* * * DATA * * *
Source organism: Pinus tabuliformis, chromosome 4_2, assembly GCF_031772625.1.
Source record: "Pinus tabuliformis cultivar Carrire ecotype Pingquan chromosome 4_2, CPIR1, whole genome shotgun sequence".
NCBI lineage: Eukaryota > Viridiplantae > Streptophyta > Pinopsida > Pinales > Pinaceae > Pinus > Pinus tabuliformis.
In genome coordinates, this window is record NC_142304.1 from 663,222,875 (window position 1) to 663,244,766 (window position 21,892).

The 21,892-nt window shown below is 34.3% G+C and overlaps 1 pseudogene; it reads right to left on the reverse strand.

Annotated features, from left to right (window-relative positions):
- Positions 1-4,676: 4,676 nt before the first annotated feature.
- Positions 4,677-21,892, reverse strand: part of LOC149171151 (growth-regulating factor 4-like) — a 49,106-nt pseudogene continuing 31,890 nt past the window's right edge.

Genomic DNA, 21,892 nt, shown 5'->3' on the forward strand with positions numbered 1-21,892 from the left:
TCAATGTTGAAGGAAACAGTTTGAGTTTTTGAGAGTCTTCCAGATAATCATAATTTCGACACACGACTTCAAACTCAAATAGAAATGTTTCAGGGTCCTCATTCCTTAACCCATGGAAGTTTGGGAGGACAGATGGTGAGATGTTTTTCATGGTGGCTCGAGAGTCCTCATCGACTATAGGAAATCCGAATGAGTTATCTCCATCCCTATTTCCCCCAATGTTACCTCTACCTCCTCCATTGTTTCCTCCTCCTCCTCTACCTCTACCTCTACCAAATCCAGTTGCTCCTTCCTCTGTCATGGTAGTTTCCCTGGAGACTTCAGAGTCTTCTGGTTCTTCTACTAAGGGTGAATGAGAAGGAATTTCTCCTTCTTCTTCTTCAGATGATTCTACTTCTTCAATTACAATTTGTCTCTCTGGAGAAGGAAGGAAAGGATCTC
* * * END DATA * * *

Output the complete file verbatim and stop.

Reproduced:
Source organism: Pinus tabuliformis, chromosome 4_2, assembly GCF_031772625.1.
Source record: "Pinus tabuliformis cultivar Carrire ecotype Pingquan chromosome 4_2, CPIR1, whole genome shotgun sequence".
NCBI lineage: Eukaryota > Viridiplantae > Streptophyta > Pinopsida > Pinales > Pinaceae > Pinus > Pinus tabuliformis.
In genome coordinates, this window is record NC_142304.1 from 663,222,875 (window position 1) to 663,244,766 (window position 21,892).

The 21,892-nt window shown below is 34.3% G+C and overlaps 1 pseudogene; it reads right to left on the reverse strand.

Annotated features, from left to right (window-relative positions):
- Positions 1-4,676: 4,676 nt before the first annotated feature.
- Positions 4,677-21,892, reverse strand: part of LOC149171151 (growth-regulating factor 4-like) — a 49,106-nt pseudogene continuing 31,890 nt past the window's right edge.

Genomic DNA, 21,892 nt, shown 5'->3' on the forward strand with positions numbered 1-21,892 from the left:
TCAATGTTGAAGGAAACAGTTTGAGTTTTTGAGAGTCTTCCAGATAATCATAATTTCGACACACGACTTCAAACTCAAATAGAAATGTTTCAGGGTCCTCATTCCTTAACCCATGGAAGTTTGGGAGGACAGATGGTGAGATGTTTTTCATGGTGGCTCGAGAGTCCTCATCGACTATAGGAAATCCGAATGAGTTATCTCCATCCCTATTTCCCCCAATGTTACCTCTACCTCCTCCATTGTTTCCTCCTCCTCCTCTACCTCTACCTCTACCAAATCCAGTTGCTCCTTCCTCTGTCATGGTAGTTTCCCTGGAGACTTCAGAGTCTTCTGGTTCTTCTACTAAGGGTGAATGAGAAGGAATTTCTCCTTCTTCTTCTTCAGATGATTCTACTTCTTCAATTACAATTTGTCTCTCTGGAGAAGGAAGGAAAGGATCTC